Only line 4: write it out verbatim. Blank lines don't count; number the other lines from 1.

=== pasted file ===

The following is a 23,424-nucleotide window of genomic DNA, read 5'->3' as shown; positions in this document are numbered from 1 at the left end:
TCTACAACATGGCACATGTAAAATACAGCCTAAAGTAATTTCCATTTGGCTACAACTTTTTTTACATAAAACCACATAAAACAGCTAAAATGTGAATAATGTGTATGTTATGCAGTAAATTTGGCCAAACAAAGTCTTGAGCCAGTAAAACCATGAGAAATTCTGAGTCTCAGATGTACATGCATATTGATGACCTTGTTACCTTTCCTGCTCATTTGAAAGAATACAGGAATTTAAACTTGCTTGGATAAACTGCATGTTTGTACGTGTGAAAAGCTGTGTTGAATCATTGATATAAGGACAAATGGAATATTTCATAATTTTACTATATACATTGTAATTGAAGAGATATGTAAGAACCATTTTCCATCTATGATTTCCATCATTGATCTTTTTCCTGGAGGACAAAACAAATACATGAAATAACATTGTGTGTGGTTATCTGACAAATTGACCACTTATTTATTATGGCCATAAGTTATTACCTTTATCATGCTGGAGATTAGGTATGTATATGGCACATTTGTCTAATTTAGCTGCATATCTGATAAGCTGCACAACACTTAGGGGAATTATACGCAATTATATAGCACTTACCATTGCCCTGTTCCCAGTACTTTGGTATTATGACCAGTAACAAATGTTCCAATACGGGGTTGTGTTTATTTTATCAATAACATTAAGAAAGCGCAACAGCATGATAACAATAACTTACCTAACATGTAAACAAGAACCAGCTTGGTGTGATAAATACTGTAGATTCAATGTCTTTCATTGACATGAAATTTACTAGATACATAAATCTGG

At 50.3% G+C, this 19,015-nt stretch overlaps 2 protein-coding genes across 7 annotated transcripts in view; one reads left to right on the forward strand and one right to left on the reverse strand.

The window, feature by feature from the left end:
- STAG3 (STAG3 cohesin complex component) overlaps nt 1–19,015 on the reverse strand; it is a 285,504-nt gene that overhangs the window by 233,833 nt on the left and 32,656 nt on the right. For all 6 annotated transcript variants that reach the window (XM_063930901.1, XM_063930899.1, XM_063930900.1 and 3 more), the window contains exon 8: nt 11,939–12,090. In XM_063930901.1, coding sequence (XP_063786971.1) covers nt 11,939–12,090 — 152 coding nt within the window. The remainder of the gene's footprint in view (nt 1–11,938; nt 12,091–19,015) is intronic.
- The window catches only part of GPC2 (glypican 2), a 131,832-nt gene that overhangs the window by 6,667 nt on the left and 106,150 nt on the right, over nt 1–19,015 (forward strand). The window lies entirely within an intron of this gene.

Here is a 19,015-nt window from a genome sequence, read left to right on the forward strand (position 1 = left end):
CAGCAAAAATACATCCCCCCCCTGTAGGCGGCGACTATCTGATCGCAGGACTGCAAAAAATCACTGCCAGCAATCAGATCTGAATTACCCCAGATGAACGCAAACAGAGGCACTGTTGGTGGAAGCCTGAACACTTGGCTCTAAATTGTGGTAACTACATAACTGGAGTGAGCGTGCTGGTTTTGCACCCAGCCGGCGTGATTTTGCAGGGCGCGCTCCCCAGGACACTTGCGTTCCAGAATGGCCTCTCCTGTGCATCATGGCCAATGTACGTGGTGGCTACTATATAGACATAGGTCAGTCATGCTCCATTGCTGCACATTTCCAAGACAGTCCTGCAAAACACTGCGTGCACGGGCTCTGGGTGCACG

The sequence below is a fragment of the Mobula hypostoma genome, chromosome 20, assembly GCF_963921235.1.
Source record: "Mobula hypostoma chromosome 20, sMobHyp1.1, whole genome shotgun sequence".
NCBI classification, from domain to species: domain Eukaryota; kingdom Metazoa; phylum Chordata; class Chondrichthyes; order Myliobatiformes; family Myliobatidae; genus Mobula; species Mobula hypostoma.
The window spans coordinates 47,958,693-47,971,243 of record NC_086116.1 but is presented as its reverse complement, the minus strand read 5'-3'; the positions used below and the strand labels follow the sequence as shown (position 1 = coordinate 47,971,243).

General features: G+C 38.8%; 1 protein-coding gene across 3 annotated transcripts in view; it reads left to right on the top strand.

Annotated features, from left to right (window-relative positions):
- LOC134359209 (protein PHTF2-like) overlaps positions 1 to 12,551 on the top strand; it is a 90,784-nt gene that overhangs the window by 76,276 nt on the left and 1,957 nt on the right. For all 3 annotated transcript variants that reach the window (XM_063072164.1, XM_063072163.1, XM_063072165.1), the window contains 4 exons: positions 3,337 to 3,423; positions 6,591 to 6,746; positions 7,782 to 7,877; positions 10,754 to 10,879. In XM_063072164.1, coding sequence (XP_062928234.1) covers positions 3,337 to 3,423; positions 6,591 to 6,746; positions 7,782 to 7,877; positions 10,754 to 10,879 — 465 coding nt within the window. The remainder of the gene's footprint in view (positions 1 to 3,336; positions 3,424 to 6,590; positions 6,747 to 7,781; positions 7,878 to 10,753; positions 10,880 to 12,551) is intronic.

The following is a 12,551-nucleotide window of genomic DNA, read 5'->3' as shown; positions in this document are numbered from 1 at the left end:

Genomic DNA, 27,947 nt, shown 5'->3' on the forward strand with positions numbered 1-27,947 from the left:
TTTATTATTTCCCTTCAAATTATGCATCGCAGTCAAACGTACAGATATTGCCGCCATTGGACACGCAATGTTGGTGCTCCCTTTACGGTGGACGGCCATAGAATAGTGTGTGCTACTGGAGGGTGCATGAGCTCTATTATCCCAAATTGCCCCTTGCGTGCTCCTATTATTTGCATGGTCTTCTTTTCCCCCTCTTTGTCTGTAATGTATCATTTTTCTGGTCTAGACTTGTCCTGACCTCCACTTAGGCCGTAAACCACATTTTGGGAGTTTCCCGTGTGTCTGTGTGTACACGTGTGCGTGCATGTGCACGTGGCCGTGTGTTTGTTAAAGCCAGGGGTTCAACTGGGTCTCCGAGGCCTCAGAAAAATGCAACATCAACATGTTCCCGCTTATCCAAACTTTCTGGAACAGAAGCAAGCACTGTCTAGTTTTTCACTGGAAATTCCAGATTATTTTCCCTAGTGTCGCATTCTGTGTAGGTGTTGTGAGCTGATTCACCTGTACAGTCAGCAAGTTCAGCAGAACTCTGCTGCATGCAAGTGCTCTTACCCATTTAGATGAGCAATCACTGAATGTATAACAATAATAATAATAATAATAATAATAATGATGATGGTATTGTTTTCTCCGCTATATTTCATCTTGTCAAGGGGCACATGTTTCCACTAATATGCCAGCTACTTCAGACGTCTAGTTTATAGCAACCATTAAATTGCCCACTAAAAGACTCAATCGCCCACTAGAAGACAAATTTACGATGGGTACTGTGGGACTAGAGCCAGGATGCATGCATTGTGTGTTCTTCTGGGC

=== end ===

The window, feature by feature from the left end: